Physically Accurate Renderer for under $100



I know similar questions have been asked before, but my question is a bit more specific.

I need to render building interiors and exteriors, not for promotion, but for evaluation and to help me improve the design of the building.

First of all my budget is $100 (maybe I could stretch it to $150). This should eliminate several options.

Secondly, I need a renderer that will produce as physically accurate results as possible. I don’t need just a nice looking result, but a result that will be very close to reality. For example I need a renderer that will allow me to place actual lights (with specific wattage / temperature, IES) and will have accurate daylight for my location, and using only these should produce accurate results, without the need to light the scene with anything that wouldn’t exist in the real world. I should also be able to get accurate materials.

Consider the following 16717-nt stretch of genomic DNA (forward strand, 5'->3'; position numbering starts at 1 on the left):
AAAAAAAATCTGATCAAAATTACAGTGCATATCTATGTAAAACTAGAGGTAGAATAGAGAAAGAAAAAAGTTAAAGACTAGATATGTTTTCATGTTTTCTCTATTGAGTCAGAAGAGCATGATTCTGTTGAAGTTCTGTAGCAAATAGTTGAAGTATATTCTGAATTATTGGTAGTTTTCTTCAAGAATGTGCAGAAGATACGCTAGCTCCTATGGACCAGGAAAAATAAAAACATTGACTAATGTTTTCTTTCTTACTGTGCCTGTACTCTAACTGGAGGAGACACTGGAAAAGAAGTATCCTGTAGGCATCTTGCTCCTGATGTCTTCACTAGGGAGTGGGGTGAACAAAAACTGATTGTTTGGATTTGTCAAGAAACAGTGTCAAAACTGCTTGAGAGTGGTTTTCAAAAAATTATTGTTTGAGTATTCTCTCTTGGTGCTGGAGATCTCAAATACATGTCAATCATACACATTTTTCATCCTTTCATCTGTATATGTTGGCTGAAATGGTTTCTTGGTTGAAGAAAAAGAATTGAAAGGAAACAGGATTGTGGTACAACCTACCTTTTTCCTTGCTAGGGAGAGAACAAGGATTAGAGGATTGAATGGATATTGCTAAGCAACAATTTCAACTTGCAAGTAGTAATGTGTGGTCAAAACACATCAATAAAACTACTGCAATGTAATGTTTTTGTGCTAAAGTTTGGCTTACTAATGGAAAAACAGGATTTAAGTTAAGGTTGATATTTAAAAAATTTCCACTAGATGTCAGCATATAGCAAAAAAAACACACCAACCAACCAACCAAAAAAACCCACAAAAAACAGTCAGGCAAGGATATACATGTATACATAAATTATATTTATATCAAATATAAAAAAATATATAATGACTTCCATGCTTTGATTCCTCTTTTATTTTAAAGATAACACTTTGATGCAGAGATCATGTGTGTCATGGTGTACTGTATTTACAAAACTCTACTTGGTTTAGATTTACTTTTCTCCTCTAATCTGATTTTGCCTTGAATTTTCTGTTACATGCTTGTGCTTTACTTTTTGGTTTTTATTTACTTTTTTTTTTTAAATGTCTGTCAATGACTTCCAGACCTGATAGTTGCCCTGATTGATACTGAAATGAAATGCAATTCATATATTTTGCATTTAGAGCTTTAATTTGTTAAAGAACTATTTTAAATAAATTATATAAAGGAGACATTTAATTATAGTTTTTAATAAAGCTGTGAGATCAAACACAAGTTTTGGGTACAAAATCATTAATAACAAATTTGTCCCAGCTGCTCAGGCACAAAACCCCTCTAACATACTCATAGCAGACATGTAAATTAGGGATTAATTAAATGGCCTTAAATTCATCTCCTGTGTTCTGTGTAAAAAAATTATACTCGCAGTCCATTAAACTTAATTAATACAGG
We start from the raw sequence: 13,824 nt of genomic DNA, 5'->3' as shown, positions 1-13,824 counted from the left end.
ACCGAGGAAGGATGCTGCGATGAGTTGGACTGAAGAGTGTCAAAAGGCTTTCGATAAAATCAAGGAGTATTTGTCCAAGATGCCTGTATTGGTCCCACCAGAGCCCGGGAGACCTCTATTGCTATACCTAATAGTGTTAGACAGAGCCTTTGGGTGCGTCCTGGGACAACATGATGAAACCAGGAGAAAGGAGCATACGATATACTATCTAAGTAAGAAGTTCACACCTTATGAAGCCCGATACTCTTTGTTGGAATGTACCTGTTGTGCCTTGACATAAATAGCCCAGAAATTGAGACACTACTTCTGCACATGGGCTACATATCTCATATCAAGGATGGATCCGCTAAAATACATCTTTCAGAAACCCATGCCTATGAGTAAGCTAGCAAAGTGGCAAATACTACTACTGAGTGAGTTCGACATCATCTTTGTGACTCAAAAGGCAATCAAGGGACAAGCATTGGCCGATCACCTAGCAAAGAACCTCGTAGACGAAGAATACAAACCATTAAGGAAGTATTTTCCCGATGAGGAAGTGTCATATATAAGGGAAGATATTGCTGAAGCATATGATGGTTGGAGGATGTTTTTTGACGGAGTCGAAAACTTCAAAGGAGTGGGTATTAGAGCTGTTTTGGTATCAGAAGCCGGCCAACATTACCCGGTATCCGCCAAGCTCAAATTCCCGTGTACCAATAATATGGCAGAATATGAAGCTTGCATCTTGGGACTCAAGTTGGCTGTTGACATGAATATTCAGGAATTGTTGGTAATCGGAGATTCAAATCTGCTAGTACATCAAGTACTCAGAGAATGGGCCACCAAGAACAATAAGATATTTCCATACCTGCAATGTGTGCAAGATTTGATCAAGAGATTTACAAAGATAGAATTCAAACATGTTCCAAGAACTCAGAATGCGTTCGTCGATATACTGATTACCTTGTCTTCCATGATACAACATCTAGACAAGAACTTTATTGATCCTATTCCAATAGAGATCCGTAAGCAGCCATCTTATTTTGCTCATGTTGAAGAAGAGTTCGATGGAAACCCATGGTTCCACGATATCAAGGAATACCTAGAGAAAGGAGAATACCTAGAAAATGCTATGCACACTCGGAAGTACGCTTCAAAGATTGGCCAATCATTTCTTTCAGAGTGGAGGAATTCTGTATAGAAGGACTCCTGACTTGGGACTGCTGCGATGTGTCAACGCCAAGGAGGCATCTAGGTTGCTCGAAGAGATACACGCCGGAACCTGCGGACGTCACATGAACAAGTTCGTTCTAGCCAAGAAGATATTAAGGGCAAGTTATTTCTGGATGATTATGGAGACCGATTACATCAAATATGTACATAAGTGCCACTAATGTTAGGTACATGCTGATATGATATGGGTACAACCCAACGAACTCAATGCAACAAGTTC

Back in 2012-13 (when I was doing another project) I tried a few renderers: Twilight V1, Maxwell Free, Shaderlight, Podium, and Kerkythea. Kerkythea was a bit too complicated. I didn’t like the output of Shaderlight and Podium. I liked the UI and renders of Maxwell and close second was Twilight, but I ended up buying Twilight because Maxwell had a few limitations.

My Twilight V1 doesn’t work on newer versions of Sketchup so I should buy something else. I am considering Twilight V2 (which is now on discount) but I want to see what other options are available now, and then if possible try 2-3 of them before I choose one.



After my initial research the following fit my budget:

Twilight Render Pro ($99 / $59 now)
Raylectron ($99)
Brighter3D ($99)
SimLab Composer Lite (Free)
Indigo RT (€145)

Which of the above (or any other) meets my other requirements?


You should look at LightUp too. It’s almost entirely about setting lighting based on the specification of light bulbs. There is a 30 day trial, and its annual cost is more than your budget. But worth looking into.

Here’s an example dialog box for when you’re setting the light type.


Thanks. I had a look at it but it is way over my budget. Also, looking at their gallery it seems that the renders are more similar to what you get from a game engine and not very photorealistic. Seems like their strong point is speed and not photorealism.


I use Raylectron for concept design, including interiors.